Why both Cybersecurity and IAM require Identity-centric Behavioral Analytics using modern Machine Learning approaches.
“Eyes without a face…got no human grace…your eyes without a face…” The British punk-rocker Billy Idol said it all in his 1983 song about the most prominent problem today enterprise’s face when using cybersecurity technologies. They detect footprints, sometimes stretching to the behaviour of such footprints, but have no idea of the identity (the ‘face’) behind it and the overall behavioural insights.
The output of such an approach: enterprises spend, on average, $1.3 million a year only for dealing with false-positive cybersecurity alerts (www.securityweek.com/false-positive-alerts-cost-organizations-13-million-year-report). Moreover, the majority of data breach/compliance violations are carried out by known users on sensitive data sitting on business applications such as Collaboration tools, ERP & CRM, etc.
Besides the Covid-WFH-lack of physical perimeter effect, the one and only possible solution to deal efficiently with this situation is to use identity-enriched data streams to define multiple Indicators of Behavior (IoB) for each identity, built using unsupervised Machine Learning (ML) models.
The key ingredient: Machine Learning
Machine learning software learns the relevant features of the system under study directly from data to solve a series of complex tasks that cannot be described in terms of simple mathematical equations; in other words, without being explicitly programmed to do it. Given a series of samples, a machine learning algorithm is able to detect hidden variables and correlations, extract them, and use them to make predictions, cluster, and anomaly detection. While this procedure has been tested in a growing number of scientific fields, including medicine, biology, physics, and economics, the analysis of users’ behaviour is a new approach and is the first step to detect possible malicious anomalies.
ML at work
A fundamental requirement for all ML tasks is the availability of a meaningful database. It is necessary to build a behavioural baseline for each user and the data stream should be enriched with all possible relevant details to increase the precision of the linking between person and activity.
The second phase is the so-called learning phase: the algorithms should analyze customer data to determine the behavioural baselines of all users that have access to the applications: both internal employees and insiders, whether they are accidental or compromised.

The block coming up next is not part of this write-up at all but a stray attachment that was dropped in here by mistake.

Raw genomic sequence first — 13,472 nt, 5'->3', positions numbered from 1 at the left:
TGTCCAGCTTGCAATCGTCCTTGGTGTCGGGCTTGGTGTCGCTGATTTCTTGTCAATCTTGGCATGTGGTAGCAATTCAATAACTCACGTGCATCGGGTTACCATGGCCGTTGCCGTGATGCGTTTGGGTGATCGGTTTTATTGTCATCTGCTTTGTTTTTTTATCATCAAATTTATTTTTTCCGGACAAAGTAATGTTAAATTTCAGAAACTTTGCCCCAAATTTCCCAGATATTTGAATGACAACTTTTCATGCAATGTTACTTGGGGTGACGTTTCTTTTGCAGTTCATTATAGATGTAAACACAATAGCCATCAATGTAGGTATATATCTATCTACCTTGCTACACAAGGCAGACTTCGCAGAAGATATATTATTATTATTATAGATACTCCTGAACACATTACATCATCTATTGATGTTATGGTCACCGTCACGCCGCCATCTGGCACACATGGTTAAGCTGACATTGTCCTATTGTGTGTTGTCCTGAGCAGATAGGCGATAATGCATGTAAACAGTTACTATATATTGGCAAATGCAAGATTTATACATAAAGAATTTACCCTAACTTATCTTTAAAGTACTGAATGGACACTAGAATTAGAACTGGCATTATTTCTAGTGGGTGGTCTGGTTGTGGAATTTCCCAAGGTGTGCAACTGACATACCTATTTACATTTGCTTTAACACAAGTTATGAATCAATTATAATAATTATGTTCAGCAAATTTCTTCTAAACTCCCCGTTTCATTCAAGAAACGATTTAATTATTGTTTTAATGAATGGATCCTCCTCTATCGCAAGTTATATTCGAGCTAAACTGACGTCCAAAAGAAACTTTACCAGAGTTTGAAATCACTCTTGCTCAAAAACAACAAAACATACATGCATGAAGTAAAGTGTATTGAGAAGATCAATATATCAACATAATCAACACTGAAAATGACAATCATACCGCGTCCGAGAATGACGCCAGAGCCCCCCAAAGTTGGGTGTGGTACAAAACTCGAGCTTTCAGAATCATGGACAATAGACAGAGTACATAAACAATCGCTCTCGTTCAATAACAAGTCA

Once the algorithms have learned the standard behaviour of users and determined the key elements to test such behaviour, the algorithms should incorporate new and real-time data coming from a live user’s stream of activities. By combining these different indicators trained during the learning phase, one anomalous and malicious behaviour can be spotted as suspiciously deviating from the behavioural baselines observed before.
What is “a modern ML approach”?
With respect to the initial UEBA approaches, the modern approach has a number of advantages:
- Nowadays, threat detection is performed by looking at known attack patterns ex-post. Since machine learning is designed to infer directly from data which kind of behaviour is normal and what is anomalous, there will be no more need to set thresholds based on the subjective rule of thumb and (often biased) past experiences. On the contrary, a modern approach removes most, if not all, of the human intervention in the analysis of users’ behaviour. The modern algorithms are able to detect what is abnormal on the basis of what they have seen before, making data speak for themselves.
- Since the algorithms are trained on proprietary data, the analysis is tailored to the specific structure and needs, decreasing the time of intervention as well.
- Users can be observed over a period of time: the users can be tracked not only during its use of an application but also by checking the chronological patterns of its operations, providing the highest resolution of his behaviour.
- Each anomaly score (deviation from the individual baselines) can be redefined in probabilistic terms for every single indicator. This allows not only to assess better the likelihood of each single user operation to be “normal” or not, but also, and more importantly, to combine the different indicators and, as a result, to assess the probability that the whole behavioural pattern is anomalous or not with respect to the individual learned baseline.
A modern approach to identity behavioural insight represents a new paradigm for the analysis of users’ behaviour. It offers unprecedented opportunities to improve both knowledge and security of companies, and tears down the barrier between security and identity, offering a new ‘lingua-franca” for implementing durable Zero trust Identity-centric architectures.
About the Authors:
Andrea Zaccaria, Sharelock Shareholder & AI Advisor. Andrea is a researcher at the Institute for Complex Systems (ISC)-CNR. Author of more than 30 papers published in peer-reviewed journals, he participated in more than 20 international conferences, including eight invited talks. He received his PhD in Physics at the “Sapienza” University of Rome, where he applied concepts and methods borrowed from Statistical Physics and the Physics of Complex Systems to the study of financial markets.Andrea Rossi, Sharelock Shareholder & Growth Advisor. Andrea is a Senior Cybersecurity and Identity Management executive. His operating experience includes start-ups as well as large, multi-national corporations as a result of successful company exits. As co-founder of CrossIdeas, he led a team that quickly rose to be a recognized industry leader, resulting in a successful acquisition by the IBM Corporation in 2014.